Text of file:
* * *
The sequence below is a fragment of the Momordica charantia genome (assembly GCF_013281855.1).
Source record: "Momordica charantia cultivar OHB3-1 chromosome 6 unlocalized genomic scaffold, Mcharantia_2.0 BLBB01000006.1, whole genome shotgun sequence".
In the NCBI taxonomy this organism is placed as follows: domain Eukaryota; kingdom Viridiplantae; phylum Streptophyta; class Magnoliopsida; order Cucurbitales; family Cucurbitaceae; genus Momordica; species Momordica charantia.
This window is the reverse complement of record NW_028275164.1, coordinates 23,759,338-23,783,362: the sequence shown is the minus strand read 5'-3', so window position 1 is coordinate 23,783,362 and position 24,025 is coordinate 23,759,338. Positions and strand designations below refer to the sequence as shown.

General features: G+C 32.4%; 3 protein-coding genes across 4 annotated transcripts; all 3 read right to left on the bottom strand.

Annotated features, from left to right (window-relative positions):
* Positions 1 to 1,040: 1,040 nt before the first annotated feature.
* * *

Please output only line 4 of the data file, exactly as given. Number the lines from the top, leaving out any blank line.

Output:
This window is the reverse complement of record NW_028275164.1, coordinates 23,759,338-23,783,362: the sequence shown is the minus strand read 5'-3', so window position 1 is coordinate 23,783,362 and position 24,025 is coordinate 23,759,338. Positions and strand designations below refer to the sequence as shown.